After 18 months of slings and transatlantic arrows, the leaders of the European Union flew east this week to open a new chapter in Eurasian climate diplomacy.
A year ago, the EU and China dropped a statement on climate cooperation after their economic and trade differences proved too vast.
But in the time since, US aggression has made an uncomfortable relationship ever more appealing. On Monday, the world’s largest and third largest polluters published their intention to stand up for the Paris climate deal and push through stalled negotiations on some of its details.
Read our coverage here.
Observers we spoke to said the statement was a good beginning. E3G’s Léa Pilsner wrote in these pages that the words needed to lead to concrete action lest the ever-fractious EU-China relations turned sour.
Read her piece here.
From Beijing to Tokyo
The EU’s Donald Tusk and Jean-Claude Juncker followed that détente with a punch for the multilateral global order. In Tokyo they signed off on a long-awaited deal with Japan that created the world’s biggest free trade zone.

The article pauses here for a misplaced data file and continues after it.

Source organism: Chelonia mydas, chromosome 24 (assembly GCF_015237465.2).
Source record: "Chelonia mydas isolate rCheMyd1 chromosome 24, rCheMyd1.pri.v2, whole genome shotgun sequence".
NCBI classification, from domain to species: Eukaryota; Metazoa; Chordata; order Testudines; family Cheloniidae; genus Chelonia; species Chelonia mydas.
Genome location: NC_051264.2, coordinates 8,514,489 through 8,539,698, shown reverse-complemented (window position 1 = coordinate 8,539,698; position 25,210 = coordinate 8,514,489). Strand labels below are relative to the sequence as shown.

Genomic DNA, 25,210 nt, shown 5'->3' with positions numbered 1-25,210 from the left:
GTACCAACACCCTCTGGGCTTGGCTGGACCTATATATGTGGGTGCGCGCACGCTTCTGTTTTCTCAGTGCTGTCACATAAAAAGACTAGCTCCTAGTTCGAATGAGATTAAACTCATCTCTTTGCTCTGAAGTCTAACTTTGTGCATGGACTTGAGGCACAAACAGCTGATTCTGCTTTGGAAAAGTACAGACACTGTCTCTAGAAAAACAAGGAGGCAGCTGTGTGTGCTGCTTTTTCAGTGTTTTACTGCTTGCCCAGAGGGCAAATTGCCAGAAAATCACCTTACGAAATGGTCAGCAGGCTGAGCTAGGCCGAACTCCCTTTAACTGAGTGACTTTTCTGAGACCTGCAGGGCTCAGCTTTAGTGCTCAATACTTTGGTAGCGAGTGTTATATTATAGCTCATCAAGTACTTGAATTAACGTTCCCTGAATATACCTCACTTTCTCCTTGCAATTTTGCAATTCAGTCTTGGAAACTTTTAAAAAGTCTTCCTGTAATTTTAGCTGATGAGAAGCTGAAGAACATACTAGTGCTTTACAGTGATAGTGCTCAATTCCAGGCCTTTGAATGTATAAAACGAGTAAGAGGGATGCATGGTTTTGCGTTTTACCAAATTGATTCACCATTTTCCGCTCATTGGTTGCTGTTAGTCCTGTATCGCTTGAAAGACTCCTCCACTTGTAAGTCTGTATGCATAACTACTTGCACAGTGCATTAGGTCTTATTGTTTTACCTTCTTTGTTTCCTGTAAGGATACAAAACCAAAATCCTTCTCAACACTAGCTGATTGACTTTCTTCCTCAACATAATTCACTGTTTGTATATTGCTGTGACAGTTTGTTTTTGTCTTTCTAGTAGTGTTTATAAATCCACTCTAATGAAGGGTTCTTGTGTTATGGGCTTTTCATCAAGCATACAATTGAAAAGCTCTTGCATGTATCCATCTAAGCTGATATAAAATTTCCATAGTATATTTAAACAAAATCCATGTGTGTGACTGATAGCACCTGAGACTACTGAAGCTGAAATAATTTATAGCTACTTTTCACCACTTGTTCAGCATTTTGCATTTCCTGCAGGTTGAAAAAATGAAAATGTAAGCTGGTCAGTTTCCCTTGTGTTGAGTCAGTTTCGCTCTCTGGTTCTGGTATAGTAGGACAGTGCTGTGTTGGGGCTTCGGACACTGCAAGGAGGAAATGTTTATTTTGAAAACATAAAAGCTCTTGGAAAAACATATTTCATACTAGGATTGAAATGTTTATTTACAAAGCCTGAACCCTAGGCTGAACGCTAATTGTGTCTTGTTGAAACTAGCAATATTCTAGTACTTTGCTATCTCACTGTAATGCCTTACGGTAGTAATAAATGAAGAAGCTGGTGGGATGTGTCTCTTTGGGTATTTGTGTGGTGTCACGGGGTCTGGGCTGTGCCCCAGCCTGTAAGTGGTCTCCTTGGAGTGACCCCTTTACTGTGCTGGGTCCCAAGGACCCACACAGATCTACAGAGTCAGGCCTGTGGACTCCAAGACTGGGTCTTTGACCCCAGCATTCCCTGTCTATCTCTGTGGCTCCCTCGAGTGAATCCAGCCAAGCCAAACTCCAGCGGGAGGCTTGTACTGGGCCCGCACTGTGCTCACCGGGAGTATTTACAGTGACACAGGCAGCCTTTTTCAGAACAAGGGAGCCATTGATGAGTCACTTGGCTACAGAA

It is the first EU trade deal to carry a commitment from both parties to uphold the 2015 Paris Agreement, indicating an effort to integrate trade and climate policy.
However critics question whether the EU would really take Japan, or any other trading pal, to the floor to protect the climate accord.
Read the report here.
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The UK government released its plan to adapt to the growing impacts of climate change this week. But amid a grinding heatwave that has turned the country brown, the government has failed to adequately address the problem of people overheating in homes, offices and public spaces.
In a world growing hotter, that’s not good enough, say the government’s independent advisors at the Committee on Climate Change.
Read Soila Apparicio’s story here.
— Tomasz Schafernaker (@Schafernaker) July 18, 2018
Are we getting climate finance all wrong?
In an op-ed on Friday, Jessica Brown and Ilmi Granoff challenge some of the most widely held orthodoxies that dictate how we spend climate cash. When you take a longer term view, they argue, many of today’s investments stop making sense.
Their piece is here.
- Sustainable cities network ICLEI wraps up its World Congress in Montreal, 19-23 July
- Brics: Leaders of South Africa, China, India, Brazil and Russia meet in Johannesburg, 25-27 July
- Are we getting climate finance all wrong? – Jessica Brown and Ilmi Granoff
- How the Paris Agreement can take on fossil fuel supply – Georgia Piggot and Peter Erickson
- Trump is wrecking the climate and free trade. Here is a common solution for both – Michael Mehling, Harro van Asselt, Kasturi Das and Susanne Droege